At my first professional speaking gig (years ago), I was so preoccupied with my tech set-up, I had not noticed that the room had slowly filled to capacity. Finishing my final tweaks, I lifted my head just in time to start the presentation and froze. Staring back at me were approximately one hundred pairs of foreign eyeballs. My brain immediately petrified, my enthusiasm congealed, my mouth filled with marbles, and the room took on a nice, vertiginous glow.
Between me and the audience lay a gulf of silent expectation (on their part) and profound apprehension (on mine).
Determined to never let that happen again, I decided to stop speaking to strangers. Whether speaking to a room of five or one hundred, one infallible way I've overcome (at least in part) my fear of speaking is to become acquainted with the audience. I stand at the entrance to the room and try and shake every hand as they enter. If a distraction prevents me from getting to the front of the room in time, I walk around and shake hands with those who are already seated, acting as a somewhat surreptitious host to my special guests. (I prefer this status. Sitting on a platform, posing an aloof posture always feels a bit faux-regal and some speakers look as though they are about to address subjects instead of friends and colleagues).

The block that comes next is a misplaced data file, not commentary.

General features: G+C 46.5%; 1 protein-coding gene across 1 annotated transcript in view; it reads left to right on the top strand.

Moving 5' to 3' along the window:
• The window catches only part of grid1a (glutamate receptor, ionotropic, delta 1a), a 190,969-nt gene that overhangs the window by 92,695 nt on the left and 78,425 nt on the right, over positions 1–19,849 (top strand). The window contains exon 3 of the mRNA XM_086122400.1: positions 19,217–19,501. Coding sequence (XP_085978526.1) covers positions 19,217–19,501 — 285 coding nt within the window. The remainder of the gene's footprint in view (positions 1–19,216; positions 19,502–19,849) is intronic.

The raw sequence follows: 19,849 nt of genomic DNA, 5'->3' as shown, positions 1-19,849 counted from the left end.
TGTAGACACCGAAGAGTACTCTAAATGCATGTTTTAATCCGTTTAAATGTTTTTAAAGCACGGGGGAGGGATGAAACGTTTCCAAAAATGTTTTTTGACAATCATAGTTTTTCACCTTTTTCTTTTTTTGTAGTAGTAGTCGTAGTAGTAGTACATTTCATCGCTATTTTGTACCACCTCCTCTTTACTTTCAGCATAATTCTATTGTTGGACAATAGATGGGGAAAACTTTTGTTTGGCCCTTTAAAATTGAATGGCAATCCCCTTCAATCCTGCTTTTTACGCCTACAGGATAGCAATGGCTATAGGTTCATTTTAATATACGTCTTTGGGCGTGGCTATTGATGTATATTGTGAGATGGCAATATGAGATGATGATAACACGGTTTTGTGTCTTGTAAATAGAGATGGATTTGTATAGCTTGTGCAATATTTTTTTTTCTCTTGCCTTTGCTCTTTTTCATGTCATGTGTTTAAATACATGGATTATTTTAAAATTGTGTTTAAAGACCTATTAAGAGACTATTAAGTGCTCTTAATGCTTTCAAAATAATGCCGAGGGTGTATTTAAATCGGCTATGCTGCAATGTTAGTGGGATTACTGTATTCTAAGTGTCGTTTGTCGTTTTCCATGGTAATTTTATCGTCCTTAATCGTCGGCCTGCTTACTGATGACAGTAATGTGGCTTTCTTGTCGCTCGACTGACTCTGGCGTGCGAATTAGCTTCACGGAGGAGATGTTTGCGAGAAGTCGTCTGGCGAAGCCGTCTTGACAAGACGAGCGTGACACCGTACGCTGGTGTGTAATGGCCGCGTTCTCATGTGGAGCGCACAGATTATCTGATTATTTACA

Greeting attendees produces a palliative effect on my nerves. The reception forces me to exchange smiles and the smiles (oddly enough) chase away the butterflies. With every handshake, I grow in confidence, rediscover my poise, reclaim my diction, and most importantly, my tongue and my brain shed fear's glacial grip.
I still ramble like Rainman slightly when I talk but at least now I do so in front of a few friends.